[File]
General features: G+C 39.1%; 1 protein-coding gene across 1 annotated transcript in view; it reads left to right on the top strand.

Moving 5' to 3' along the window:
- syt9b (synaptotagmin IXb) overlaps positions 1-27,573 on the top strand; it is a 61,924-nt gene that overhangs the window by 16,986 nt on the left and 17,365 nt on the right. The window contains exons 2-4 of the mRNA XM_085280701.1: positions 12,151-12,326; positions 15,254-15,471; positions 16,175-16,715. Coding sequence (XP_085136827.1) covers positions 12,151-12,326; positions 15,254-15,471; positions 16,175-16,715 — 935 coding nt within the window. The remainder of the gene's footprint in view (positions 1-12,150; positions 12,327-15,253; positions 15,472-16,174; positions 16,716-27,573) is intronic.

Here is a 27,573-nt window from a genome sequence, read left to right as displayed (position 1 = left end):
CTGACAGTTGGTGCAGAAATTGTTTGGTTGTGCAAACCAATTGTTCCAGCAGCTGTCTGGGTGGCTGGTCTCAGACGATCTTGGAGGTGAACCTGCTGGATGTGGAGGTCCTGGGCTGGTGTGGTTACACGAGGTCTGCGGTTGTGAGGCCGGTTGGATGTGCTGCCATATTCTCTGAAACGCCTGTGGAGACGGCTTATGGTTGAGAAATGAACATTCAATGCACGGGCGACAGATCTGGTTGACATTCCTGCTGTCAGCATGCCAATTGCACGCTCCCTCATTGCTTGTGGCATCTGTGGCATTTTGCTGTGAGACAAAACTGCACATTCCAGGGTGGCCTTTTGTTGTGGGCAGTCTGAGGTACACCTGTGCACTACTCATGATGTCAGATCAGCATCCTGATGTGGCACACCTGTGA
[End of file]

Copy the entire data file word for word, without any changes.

General features: G+C 39.1%; 1 protein-coding gene across 1 annotated transcript in view; it reads left to right on the top strand.

Moving 5' to 3' along the window:
- syt9b (synaptotagmin IXb) overlaps positions 1-27,573 on the top strand; it is a 61,924-nt gene that overhangs the window by 16,986 nt on the left and 17,365 nt on the right. The window contains exons 2-4 of the mRNA XM_085280701.1: positions 12,151-12,326; positions 15,254-15,471; positions 16,175-16,715. Coding sequence (XP_085136827.1) covers positions 12,151-12,326; positions 15,254-15,471; positions 16,175-16,715 — 935 coding nt within the window. The remainder of the gene's footprint in view (positions 1-12,150; positions 12,327-15,253; positions 15,472-16,174; positions 16,716-27,573) is intronic.

Here is a 27,573-nt window from a genome sequence, read left to right as displayed (position 1 = left end):
CTGACAGTTGGTGCAGAAATTGTTTGGTTGTGCAAACCAATTGTTCCAGCAGCTGTCTGGGTGGCTGGTCTCAGACGATCTTGGAGGTGAACCTGCTGGATGTGGAGGTCCTGGGCTGGTGTGGTTACACGAGGTCTGCGGTTGTGAGGCCGGTTGGATGTGCTGCCATATTCTCTGAAACGCCTGTGGAGACGGCTTATGGTTGAGAAATGAACATTCAATGCACGGGCGACAGATCTGGTTGACATTCCTGCTGTCAGCATGCCAATTGCACGCTCCCTCATTGCTTGTGGCATCTGTGGCATTTTGCTGTGAGACAAAACTGCACATTCCAGGGTGGCCTTTTGTTGTGGGCAGTCTGAGGTACACCTGTGCACTACTCATGATGTCAGATCAGCATCCTGATGTGGCACACCTGTGA